Fast forward to November 7th, and we are headed to the hospital. I had big plans of taking video footage as much as possible, so I busied myself filming with my cell phone as we pulled up to the hospital. We answered some questions, filled out some paperwork, and headed back so I could be prepped. After I was all set in my hospital gown it was surprisingly laid back. We joked and laughed. The nurse complimented my nail polish. We texted my family updates and laughed at the fact that I couldn't feel any of the contractions the machine said I was having. I was nervous and excited and had no idea just how amazing that day would be.

Once we walked to the operating room they started administering meds. My husband was able to join us again, and everything was all set...except that I could still feel the doctor pinching my stomach. After everything was finally numb, the whole procedure went really quickly. It was just minutes until they told my husband to get out his camera if he wanted to take photos or video. The next thing I knew the nurse is holding my baby, I am crying, and everything is a blur. It wasn't half as terrifying as I had anticipated, and it was over before I had time to worry about it. They took great care of me, and before long I was cleaned up and able to join my boys in the recovery room.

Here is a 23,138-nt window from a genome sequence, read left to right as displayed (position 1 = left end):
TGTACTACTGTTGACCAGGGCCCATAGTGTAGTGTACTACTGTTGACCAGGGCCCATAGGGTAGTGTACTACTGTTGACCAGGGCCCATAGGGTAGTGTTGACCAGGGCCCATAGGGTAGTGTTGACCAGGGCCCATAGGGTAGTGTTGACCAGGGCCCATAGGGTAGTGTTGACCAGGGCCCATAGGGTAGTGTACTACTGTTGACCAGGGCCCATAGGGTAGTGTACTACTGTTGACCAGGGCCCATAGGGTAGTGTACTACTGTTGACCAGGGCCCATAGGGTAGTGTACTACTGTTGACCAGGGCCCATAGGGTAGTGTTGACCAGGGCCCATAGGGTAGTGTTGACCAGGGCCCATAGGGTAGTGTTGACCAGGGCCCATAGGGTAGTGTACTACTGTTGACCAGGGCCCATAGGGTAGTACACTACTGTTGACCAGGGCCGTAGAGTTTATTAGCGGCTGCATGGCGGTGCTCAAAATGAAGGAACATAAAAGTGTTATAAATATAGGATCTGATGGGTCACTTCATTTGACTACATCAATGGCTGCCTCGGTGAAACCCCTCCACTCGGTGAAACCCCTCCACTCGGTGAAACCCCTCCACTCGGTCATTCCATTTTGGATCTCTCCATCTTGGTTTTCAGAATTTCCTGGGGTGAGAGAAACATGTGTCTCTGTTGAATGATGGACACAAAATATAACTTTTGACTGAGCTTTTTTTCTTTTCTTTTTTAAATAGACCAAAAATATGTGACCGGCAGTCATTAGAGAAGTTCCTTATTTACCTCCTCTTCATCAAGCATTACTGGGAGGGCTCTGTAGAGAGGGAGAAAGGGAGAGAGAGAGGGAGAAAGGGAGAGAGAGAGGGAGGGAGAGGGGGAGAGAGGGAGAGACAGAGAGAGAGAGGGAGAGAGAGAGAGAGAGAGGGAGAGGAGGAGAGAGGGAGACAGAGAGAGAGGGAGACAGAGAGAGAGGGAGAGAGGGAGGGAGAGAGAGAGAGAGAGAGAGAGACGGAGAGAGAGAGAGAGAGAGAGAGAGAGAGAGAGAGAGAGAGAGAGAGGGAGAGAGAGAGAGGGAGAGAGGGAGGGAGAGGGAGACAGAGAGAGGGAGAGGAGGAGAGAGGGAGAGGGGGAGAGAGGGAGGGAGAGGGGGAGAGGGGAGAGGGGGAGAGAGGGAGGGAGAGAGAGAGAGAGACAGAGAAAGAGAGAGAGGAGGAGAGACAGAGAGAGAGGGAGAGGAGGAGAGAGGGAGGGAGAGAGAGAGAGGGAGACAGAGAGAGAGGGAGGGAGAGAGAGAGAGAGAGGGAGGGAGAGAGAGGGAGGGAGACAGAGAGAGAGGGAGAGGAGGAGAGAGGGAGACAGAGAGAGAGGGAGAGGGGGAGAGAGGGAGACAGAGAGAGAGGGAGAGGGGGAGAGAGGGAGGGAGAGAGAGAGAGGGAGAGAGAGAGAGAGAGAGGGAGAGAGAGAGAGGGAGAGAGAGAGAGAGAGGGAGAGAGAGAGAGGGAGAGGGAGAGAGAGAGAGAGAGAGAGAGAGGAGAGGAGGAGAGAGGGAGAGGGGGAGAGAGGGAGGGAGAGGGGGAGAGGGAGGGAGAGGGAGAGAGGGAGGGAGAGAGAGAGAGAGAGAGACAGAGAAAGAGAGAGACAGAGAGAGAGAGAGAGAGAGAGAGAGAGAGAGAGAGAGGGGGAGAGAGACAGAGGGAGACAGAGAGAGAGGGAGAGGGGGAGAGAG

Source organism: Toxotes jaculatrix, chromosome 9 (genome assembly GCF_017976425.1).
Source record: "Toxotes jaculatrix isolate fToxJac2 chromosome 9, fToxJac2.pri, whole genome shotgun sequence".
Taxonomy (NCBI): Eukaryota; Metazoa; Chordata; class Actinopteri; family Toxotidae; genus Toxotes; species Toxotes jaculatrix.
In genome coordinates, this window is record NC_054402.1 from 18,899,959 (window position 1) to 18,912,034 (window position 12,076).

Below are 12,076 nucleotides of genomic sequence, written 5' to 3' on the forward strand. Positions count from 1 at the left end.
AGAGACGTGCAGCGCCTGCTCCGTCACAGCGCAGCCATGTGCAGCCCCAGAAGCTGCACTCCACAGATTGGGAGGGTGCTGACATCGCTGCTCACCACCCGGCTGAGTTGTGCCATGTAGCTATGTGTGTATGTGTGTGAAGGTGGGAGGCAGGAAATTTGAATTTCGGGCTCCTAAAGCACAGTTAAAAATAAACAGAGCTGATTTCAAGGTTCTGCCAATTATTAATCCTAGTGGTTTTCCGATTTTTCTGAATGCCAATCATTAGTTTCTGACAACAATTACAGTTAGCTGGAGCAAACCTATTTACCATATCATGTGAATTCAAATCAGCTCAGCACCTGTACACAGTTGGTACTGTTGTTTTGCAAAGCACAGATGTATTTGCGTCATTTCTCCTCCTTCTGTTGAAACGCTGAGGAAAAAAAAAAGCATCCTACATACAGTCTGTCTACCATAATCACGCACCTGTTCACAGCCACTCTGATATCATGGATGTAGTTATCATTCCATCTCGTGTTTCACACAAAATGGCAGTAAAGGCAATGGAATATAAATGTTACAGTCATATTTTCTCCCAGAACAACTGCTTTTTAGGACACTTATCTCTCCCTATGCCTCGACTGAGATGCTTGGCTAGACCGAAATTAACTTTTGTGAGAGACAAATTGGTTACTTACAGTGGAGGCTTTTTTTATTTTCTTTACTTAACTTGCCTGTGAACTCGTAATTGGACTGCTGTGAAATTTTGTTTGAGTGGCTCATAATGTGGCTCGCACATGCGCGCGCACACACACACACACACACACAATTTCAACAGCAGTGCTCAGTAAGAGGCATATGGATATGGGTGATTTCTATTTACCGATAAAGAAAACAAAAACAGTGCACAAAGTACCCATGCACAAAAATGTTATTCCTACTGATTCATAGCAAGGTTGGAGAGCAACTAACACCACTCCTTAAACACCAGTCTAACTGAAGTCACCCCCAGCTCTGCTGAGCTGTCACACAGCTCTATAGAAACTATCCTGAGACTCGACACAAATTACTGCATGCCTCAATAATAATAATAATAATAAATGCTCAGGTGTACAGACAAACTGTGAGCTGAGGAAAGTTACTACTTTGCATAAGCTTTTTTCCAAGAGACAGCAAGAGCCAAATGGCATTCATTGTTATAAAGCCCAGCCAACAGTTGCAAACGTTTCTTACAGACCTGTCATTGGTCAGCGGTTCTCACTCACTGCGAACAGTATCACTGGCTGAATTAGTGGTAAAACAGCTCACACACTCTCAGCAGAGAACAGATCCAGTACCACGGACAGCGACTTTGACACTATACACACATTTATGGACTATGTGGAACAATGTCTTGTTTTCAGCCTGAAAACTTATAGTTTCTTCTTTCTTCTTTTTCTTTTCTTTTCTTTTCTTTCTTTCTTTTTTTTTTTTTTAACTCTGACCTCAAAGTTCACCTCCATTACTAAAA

The time in the recovery room may have been for the nurses to monitor me after major surgery, but to me it was built-in bonding time as a family of three. Henry fed for the first time while we tried to soak it all in and process our little miracle. I am so incredibly thankful for that time, just the three of us. I am actually so grateful for my entire stay. The nurses were great, my family was there, and I got all the turkey sandwiches (the thing I wanted my entire pregnancy but wasn't supposed to have) I could eat. I actually enjoyed our time there. I had such a positive experience from start to finish, and that is not lost on me. I know that is not the case for everyone.